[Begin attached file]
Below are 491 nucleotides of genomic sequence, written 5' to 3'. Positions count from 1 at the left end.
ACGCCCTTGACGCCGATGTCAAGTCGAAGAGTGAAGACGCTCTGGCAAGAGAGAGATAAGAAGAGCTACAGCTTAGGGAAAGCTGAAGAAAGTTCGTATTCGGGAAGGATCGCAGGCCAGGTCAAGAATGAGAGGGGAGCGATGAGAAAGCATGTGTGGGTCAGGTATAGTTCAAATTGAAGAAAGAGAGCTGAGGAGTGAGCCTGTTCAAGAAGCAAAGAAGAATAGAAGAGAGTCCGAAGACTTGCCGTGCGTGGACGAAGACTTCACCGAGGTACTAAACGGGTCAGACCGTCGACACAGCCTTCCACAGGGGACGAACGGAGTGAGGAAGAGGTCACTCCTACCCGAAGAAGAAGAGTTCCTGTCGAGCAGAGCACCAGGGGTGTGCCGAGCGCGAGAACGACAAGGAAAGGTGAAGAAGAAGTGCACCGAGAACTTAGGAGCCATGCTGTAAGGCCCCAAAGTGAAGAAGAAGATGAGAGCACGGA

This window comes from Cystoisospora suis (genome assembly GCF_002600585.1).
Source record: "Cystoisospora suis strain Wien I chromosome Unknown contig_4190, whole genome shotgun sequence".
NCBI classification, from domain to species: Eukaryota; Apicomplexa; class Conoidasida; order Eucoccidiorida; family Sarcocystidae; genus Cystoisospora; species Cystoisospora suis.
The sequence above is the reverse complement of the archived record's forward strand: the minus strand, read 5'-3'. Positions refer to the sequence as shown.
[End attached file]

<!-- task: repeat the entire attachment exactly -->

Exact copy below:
Below are 491 nucleotides of genomic sequence, written 5' to 3'. Positions count from 1 at the left end.
ACGCCCTTGACGCCGATGTCAAGTCGAAGAGTGAAGACGCTCTGGCAAGAGAGAGATAAGAAGAGCTACAGCTTAGGGAAAGCTGAAGAAAGTTCGTATTCGGGAAGGATCGCAGGCCAGGTCAAGAATGAGAGGGGAGCGATGAGAAAGCATGTGTGGGTCAGGTATAGTTCAAATTGAAGAAAGAGAGCTGAGGAGTGAGCCTGTTCAAGAAGCAAAGAAGAATAGAAGAGAGTCCGAAGACTTGCCGTGCGTGGACGAAGACTTCACCGAGGTACTAAACGGGTCAGACCGTCGACACAGCCTTCCACAGGGGACGAACGGAGTGAGGAAGAGGTCACTCCTACCCGAAGAAGAAGAGTTCCTGTCGAGCAGAGCACCAGGGGTGTGCCGAGCGCGAGAACGACAAGGAAAGGTGAAGAAGAAGTGCACCGAGAACTTAGGAGCCATGCTGTAAGGCCCCAAAGTGAAGAAGAAGATGAGAGCACGGA

This window comes from Cystoisospora suis (genome assembly GCF_002600585.1).
Source record: "Cystoisospora suis strain Wien I chromosome Unknown contig_4190, whole genome shotgun sequence".
NCBI classification, from domain to species: Eukaryota; Apicomplexa; class Conoidasida; order Eucoccidiorida; family Sarcocystidae; genus Cystoisospora; species Cystoisospora suis.
The sequence above is the reverse complement of the archived record's forward strand: the minus strand, read 5'-3'. Positions refer to the sequence as shown.